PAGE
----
2.4.2 Visitors to Club Days should not be expected to choose fours so Visitor tags should not be allowed to reach the bottom of the board. Members should therefore select visitors for a four before this happens.
2.4.3 Ensure that all prospective members are given a Welcome Pack and an Application Form.
3.1.1 Dress properly. Always wear flat-soled shoes. Wear white or light coloured clothing as appropriate, certainly in tournaments, and usually for Club sessions and competitions, weather permitting.
3.1.2 Before the Game. By convention, the player with the lowest handicap tosses up, and is also responsible for setting up any bisques.
3.1.3 Play as quickly as possible. Try to decide, before your opponent has finished his turn, what you are going to do next to avoid wasting time. Do not carry out long discussions with your partner in doubles matches when it is your side’s turn to play.
3.1.4 Call a referee (by raising your mallet vertically) if you are about to make a stroke where there is a possibility that a fault may be committed. If no independent Referee is available, then ask your opponent to watch.
3.1.5 If you are aiming to hit a ball in the jaws of a hoop, have someone watch it to ensure contact is made.
3.1.6 Do not accept advice (or offer it), but query any point of law if uncertain. The only person allowed to give advice to you during a game is your partner in a doubles match.
3.1.7 Do not distract your opponent by walking about, talking loudly, catching his eye, etc. Do not stand directly behind him watching him shoot, or directly in front of him on the line of aim.
3.1.8 Be sensitive to your opponent during matches with respect to conversation. Some players do not welcome remarks during the course of a game. For the same reason, do not talk to any other outplayers unless they clearly welcome a chat.
3.1.9 Whilst out of play and off the lawn, be aware of other games taking place. Stand still if you are in the line of play on another court, or near a player about to make a shot.
3.1.10 Be sure you know Part 4A (General Laws of Conduct): Striker a joint Referee, Questionable Strokes, Testing Position off the Ball, Players’ Opinions Differ, Interruption of Stroke, Presence on Court, Testing for Lifts, Advice and Aids.
3.1.11 After play. The winner normally clears the halls from the lawn and removes the clips from the hoops.
3.1.12 The winner also usually pays the drinks after the game (if appropriate).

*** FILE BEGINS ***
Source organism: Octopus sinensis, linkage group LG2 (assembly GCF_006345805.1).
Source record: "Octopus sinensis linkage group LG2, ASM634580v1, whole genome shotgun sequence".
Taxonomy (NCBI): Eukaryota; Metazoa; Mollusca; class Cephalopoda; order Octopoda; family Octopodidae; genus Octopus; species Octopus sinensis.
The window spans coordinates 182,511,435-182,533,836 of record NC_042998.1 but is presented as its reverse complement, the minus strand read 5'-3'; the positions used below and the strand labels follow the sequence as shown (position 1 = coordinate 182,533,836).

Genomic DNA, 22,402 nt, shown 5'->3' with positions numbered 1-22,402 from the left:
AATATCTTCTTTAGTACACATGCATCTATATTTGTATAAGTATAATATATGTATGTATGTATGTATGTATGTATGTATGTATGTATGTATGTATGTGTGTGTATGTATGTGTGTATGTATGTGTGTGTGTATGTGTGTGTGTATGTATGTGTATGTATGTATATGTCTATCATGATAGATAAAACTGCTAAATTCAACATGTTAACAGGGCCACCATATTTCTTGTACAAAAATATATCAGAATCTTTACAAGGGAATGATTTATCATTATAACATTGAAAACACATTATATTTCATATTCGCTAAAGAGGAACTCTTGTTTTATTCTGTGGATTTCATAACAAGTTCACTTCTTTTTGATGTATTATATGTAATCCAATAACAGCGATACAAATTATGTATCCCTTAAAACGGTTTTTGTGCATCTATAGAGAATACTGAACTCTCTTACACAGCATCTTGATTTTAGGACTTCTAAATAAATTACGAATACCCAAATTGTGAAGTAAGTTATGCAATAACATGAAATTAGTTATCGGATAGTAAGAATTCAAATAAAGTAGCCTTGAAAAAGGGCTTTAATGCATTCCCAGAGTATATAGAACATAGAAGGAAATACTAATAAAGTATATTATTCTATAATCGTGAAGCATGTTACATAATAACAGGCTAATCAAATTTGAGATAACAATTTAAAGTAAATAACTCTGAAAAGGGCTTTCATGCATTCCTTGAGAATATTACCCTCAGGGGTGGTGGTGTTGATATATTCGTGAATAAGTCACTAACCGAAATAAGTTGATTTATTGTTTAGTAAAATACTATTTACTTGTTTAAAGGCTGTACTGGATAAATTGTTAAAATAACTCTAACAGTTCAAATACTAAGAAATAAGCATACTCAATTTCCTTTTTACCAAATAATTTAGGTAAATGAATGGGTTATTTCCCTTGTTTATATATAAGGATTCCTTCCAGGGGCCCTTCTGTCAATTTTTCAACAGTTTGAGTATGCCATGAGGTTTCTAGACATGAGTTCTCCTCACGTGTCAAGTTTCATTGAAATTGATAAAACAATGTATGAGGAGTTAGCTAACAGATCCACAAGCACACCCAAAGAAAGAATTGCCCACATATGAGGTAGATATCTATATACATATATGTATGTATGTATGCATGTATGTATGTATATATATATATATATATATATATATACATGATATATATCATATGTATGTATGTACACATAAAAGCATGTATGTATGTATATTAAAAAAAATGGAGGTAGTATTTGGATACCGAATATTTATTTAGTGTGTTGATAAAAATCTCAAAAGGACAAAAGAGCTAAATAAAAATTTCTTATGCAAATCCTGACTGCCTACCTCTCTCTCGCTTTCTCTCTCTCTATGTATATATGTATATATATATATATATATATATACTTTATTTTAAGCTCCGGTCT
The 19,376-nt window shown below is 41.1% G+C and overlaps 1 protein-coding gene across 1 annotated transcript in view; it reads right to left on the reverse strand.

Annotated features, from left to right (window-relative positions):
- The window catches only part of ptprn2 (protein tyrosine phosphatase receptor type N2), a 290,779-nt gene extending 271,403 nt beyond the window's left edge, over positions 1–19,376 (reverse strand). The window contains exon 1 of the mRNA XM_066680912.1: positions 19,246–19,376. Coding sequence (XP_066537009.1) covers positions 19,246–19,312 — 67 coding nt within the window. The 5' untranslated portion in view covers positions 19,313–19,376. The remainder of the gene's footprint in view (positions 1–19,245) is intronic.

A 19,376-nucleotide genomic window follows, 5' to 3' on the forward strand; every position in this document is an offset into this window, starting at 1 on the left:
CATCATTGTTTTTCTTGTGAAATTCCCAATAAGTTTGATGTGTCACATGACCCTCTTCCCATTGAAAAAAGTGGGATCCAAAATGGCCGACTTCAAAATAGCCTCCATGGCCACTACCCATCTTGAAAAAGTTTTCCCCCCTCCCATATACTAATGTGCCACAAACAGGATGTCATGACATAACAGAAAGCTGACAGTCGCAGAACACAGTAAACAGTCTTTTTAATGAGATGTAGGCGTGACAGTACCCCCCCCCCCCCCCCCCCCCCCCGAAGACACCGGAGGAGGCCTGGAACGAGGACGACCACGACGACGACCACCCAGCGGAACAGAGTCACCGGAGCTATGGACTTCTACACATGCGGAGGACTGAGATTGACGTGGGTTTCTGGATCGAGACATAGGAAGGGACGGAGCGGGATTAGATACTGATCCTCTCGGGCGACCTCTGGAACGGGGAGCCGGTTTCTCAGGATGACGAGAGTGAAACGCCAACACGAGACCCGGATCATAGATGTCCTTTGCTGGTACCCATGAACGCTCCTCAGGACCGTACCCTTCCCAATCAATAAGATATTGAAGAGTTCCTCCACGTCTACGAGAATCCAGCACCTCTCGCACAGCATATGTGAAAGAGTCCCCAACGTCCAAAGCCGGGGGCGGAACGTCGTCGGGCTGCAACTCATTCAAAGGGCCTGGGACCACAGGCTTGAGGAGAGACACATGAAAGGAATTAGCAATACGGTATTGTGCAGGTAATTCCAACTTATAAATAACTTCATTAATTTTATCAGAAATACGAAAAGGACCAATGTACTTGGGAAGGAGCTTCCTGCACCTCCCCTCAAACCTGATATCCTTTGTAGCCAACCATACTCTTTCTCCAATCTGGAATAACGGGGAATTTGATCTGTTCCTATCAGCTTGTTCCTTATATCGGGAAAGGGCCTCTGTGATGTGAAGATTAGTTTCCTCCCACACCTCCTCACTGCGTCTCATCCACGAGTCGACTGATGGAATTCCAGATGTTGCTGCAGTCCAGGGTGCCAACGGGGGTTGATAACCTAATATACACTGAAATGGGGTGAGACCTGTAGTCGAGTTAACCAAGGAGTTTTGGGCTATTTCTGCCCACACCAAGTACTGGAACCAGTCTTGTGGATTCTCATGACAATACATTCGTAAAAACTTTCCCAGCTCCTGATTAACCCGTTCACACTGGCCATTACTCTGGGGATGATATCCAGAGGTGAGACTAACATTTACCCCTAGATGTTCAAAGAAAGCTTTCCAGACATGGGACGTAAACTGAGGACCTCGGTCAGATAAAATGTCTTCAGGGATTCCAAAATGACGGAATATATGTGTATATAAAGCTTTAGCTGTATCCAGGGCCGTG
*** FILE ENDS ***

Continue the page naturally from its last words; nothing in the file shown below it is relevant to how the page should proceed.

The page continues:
3.2.1 On arrival – report to the Manager, and confirm your handicap (Regulation No. 22)
3.2.2 Be punctual. Allow yourself time to change, so that you can be on the lawn in play at the required time. Always be clear about the time you are needed for your next game
3.2.3 Carry a watch (for time-limited games) and plastic markers to mark balls in double-banked games.
3.2.4 Find out from the Manager what arrangements have been made for players to take meals. Do not take a meal without confirming with the Manager that you will not be required for the time the meal will take.
3.2.5 Before the game. Do not knock-up on the Lawn without the Manager’s permission,
3.2.6 After the Game. Report your result to the Manager immediately so he can put on other games and plan ahead.
3.2.7 Obtain the Manager’s permission to leave the ground before doing so, and confirm with him what time you are needed the following day.
3.2.8 The Manager’s decision is final on all matters concerning the scheduling of matches. Give him or her all the help you can. Note that the Manager has powers of disqualification! (Regulation 12).
3.3.1 Keep an eye out at all times to ensure that you do not impede the other game,
3.3.2 Do not walk across the line of aim of the other game.
3.3.3 Ask the other game if you can mark and lift any of their balls that may be at risk, Always err on the cautious side, even if you are playing well – nothing is more annoying to the other game than having to try to guess where a critical ball was, before you hit it.
3.3.4 Always let the other game through if a break is being played.
3.3.5 If you do lift and mark a ball, make quite certain that the player in play in the other game realises that you have done so, particularly if the outplayer has started a new turn.
3.3.6 Do not leave your mallet lying inside the yard line whilst you retrieve a ball that has gone off the lawn
3.3.7 Read the guidelines on double-banking issued by the Croquet Association.